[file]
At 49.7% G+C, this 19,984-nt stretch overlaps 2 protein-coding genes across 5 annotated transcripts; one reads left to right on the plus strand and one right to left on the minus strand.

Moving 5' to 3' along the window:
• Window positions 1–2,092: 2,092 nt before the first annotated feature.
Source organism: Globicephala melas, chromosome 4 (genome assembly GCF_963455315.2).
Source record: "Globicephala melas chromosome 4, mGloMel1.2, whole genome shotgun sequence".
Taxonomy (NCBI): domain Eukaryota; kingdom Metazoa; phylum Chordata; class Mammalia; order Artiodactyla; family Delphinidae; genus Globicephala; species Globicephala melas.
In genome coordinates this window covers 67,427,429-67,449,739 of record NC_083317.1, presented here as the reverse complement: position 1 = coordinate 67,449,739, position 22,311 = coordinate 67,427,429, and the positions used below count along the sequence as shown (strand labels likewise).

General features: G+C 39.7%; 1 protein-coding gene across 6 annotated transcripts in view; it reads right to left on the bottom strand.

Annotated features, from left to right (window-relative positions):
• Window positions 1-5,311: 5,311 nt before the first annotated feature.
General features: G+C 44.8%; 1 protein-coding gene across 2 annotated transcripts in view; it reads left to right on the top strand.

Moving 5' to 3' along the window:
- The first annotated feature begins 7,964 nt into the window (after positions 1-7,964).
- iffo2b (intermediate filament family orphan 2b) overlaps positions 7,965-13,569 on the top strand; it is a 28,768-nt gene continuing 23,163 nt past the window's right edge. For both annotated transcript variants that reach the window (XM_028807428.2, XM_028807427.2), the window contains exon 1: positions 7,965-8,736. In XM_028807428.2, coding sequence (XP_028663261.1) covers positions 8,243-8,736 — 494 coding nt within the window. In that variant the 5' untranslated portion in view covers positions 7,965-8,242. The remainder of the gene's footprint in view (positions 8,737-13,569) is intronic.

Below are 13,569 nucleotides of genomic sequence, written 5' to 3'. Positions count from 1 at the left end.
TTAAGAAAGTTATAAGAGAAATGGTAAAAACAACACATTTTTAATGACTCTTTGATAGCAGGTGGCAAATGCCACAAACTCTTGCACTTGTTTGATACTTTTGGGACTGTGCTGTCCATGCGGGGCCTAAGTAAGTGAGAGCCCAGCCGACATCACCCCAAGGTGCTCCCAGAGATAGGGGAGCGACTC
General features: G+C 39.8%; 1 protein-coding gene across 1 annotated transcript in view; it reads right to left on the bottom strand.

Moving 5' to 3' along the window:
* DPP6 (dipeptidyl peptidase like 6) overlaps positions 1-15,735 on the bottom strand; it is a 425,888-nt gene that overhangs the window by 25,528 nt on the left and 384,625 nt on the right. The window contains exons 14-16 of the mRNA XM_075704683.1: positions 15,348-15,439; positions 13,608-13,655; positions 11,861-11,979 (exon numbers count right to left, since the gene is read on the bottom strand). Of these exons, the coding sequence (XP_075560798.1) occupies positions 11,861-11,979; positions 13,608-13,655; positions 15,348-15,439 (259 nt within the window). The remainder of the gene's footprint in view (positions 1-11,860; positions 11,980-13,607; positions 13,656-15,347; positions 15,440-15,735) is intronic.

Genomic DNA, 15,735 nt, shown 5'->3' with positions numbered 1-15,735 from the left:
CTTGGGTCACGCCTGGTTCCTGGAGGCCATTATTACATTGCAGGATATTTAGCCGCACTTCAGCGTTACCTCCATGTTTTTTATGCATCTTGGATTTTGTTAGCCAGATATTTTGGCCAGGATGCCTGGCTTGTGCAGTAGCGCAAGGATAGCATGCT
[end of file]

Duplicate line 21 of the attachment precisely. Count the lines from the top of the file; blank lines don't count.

CTTGGGTCACGCCTGGTTCCTGGAGGCCATTATTACATTGCAGGATATTTAGCCGCACTTCAGCGTTACCTCCATGTTTTTTATGCATCTTGGATTTTGTTAGCCAGATATTTTGGCCAGGATGCCTGGCTTGTGCAGTAGCGCAAGGATAGCATGCT